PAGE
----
Posted by Georgina O'Toole at '09:32'
Two weeks after a positive trading statement, see here, we can now see some of the reasons underpinning the management’s confidence. Today Gresham announced another contract with a blue-blooded London investment house and a placing with institutional shareholders to raise £3m.
The contract creates another large reference customer for Gresham’s CTC matching and reconciliation engine, used in many areas of settlement and liquidity and risk management. Gresham's innovative approach is now paying dividends in terms of a good pipeline of orders and a growing annuity revenue stream from insurance companies, investment banks and fund managers.
The company's priorities are now to build a strong market presence and exploit their recent success. The placing enables them to boost development of the CTC proposition and importantly to expand the sales and support operation to strengthen their position in overseas markets, particularly the US and Asia-Pac.
The management remain confident about progress and meeting expectations, as do we.
To find out more about TechMarketView's new service focusing on Software and IT Services in the Financial Services sector, follow this link.
Posted by Peter Roe at '09:31'
Proxama, the recently AIM-listed m-commerce company majoring in NFC (Near Field Communications) technology has announced a successful placing to raise £8.6m. This was done at a deep, 41% discount to the share price, with the placing shares now representing over 40% of the issued share capital. Nonetheless, this is a handsome amount of cash for a company that generated revenue of less than £350k and pre-tax losses of £1.35m in the six months to end June.
An investment in Proxama is all about the massive potential of NFC technology in payments (TechMarketView Subscribers can see our report, Setting the Scene for Mobile Banking, here). Proxama has a different angle, its TapPoint platform making mobile wallets much more useful by enabling the mobile phone to read NFC tags attached to adverts or in stores. These enable the user to learn about the product, access vouchers and offers and to purchase it using funds in his/her mobile wallet.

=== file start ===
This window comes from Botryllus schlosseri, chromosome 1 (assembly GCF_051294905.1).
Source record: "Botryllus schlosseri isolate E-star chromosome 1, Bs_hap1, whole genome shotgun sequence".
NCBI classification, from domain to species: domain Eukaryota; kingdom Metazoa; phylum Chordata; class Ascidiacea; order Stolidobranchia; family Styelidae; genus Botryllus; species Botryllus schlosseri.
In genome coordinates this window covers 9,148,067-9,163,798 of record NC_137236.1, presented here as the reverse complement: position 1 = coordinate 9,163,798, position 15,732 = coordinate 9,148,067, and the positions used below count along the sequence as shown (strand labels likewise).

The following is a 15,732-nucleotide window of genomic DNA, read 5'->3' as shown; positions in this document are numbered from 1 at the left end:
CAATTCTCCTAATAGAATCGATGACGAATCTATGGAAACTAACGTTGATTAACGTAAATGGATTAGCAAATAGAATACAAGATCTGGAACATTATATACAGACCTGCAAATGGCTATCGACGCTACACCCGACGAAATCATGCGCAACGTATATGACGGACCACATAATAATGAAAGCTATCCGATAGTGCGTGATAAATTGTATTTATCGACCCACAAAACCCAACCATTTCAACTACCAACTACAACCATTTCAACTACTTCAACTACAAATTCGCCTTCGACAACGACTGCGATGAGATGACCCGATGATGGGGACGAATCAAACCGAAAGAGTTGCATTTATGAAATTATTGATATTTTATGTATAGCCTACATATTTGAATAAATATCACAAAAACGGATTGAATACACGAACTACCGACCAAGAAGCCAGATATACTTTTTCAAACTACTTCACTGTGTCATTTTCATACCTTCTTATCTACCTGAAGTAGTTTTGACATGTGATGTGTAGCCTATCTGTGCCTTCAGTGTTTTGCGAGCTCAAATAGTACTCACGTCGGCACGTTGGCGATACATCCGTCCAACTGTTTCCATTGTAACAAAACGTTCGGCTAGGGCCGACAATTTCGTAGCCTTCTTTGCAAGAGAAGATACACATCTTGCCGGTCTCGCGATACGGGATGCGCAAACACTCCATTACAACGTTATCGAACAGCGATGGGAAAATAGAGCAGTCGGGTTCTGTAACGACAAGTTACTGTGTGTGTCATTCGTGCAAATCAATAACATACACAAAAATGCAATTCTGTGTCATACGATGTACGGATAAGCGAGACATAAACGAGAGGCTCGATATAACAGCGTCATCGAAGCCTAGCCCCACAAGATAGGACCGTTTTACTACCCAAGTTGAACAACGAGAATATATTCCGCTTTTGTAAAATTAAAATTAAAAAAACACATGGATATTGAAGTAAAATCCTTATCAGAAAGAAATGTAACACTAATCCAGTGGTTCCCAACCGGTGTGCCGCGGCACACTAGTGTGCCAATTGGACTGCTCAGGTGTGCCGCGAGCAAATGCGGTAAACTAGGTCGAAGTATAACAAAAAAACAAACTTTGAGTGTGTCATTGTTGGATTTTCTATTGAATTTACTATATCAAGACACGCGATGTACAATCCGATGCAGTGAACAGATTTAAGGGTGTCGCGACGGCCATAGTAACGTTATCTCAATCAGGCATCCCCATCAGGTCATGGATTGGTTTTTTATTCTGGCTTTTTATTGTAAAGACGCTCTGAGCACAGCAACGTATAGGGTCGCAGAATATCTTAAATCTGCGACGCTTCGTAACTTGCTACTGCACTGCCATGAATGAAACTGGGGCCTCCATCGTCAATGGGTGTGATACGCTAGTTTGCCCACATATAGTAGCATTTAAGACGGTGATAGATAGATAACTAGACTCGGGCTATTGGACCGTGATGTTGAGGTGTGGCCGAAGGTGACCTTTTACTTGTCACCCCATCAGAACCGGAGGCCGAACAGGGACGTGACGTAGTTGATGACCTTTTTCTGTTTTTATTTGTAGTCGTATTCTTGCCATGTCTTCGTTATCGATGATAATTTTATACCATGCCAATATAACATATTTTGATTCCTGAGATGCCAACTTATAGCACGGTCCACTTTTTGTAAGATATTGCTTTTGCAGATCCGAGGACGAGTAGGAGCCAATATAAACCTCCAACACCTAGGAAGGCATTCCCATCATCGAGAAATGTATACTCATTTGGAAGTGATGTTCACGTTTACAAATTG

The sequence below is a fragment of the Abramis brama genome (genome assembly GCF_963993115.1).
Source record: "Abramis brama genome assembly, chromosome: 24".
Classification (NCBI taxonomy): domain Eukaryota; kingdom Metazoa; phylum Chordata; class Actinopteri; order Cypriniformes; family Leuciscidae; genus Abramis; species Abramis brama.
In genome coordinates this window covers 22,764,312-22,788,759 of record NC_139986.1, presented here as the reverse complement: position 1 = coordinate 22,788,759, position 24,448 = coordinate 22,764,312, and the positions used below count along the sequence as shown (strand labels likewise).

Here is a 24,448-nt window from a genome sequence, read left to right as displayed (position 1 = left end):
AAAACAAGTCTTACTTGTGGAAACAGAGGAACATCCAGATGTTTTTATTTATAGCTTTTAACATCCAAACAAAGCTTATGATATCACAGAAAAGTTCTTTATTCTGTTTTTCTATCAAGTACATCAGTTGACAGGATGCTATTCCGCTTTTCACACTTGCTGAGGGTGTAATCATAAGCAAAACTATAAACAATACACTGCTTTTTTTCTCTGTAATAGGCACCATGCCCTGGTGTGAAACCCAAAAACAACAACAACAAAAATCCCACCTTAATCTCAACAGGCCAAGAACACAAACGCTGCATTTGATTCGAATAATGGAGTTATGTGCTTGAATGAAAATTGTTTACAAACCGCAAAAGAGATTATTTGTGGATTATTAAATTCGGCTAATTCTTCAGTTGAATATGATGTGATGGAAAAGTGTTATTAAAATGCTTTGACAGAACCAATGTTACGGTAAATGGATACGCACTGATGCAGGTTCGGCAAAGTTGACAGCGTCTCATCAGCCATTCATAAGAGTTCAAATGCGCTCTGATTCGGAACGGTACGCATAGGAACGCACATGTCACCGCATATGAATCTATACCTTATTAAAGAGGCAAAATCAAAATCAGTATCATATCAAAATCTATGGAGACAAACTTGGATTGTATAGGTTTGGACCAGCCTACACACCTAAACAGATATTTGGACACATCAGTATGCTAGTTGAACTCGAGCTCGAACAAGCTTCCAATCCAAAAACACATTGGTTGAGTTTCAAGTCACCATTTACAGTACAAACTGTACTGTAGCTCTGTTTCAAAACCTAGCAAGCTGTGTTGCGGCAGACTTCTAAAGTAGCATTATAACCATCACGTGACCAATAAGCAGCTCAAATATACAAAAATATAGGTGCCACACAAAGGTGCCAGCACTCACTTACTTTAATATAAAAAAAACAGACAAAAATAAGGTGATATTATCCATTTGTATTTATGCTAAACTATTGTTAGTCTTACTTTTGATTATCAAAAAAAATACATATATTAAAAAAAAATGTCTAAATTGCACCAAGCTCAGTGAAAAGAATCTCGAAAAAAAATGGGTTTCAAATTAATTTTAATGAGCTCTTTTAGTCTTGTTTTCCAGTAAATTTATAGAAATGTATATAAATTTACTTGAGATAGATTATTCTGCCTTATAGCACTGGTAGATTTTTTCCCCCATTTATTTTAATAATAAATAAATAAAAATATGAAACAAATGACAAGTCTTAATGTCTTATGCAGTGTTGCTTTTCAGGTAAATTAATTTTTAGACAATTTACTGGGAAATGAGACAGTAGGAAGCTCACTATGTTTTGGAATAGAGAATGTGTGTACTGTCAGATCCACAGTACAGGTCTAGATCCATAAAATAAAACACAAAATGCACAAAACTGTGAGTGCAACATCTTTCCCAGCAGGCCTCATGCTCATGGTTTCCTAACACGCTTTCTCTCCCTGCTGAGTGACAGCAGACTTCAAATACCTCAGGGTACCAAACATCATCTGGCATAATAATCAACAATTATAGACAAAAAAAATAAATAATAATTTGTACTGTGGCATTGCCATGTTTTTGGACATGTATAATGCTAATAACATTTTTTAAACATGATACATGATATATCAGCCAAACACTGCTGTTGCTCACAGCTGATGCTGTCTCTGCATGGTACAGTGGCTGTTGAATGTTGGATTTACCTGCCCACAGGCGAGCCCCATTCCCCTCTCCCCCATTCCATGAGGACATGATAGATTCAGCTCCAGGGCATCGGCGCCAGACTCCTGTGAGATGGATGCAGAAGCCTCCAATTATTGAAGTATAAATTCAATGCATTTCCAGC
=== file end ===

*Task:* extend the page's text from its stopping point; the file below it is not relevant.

Proxama has already won contracts to provide an NFC solution for ISIS, the mobile commerce joint venture in the US linking AT&T Mobility, T-Mobile USA and Verizon Wireless and a global agreement with CBS Outdoor to add NFC tags to their adverts. Closer to home, Proxama worked with our Little British Battler, Paythru, to provide an innovative “Tap and Donate” option for this year’s Royal British Legion appeal and they are now working together to explore other opportunities to link payments to the back end of user journeys initiated by NFC tags. Read the LBB Paythru comment here.
Mobile commerce is growing strongly, and the Proxama tag can significantly boost the appeal of mobile wallets. It may well be that the institutions that took part in the placing have got themselves a bargain!
Posted by Peter Roe at '09:18'
Wipro is attempting to bounce back from recent disappointments (see here and work back), paying £75m to acquire Opus CMC (Opus Capital Markets Consultants LLC), a US mortgage risk management specialist that will complement its mortgage BPO business.
Based in Lincolnshire, Illinois, Opus CMC employs some 490 people including 315 loan underwriters across five sites in the US. It provides a range of risk management services into the US mortgage market, such as operational and loan level due diligence, valuation support, forensic analysis, and advisory services. Its customers include top global banks, mortgage conduits, mortgage investors, and independent mortgage originators.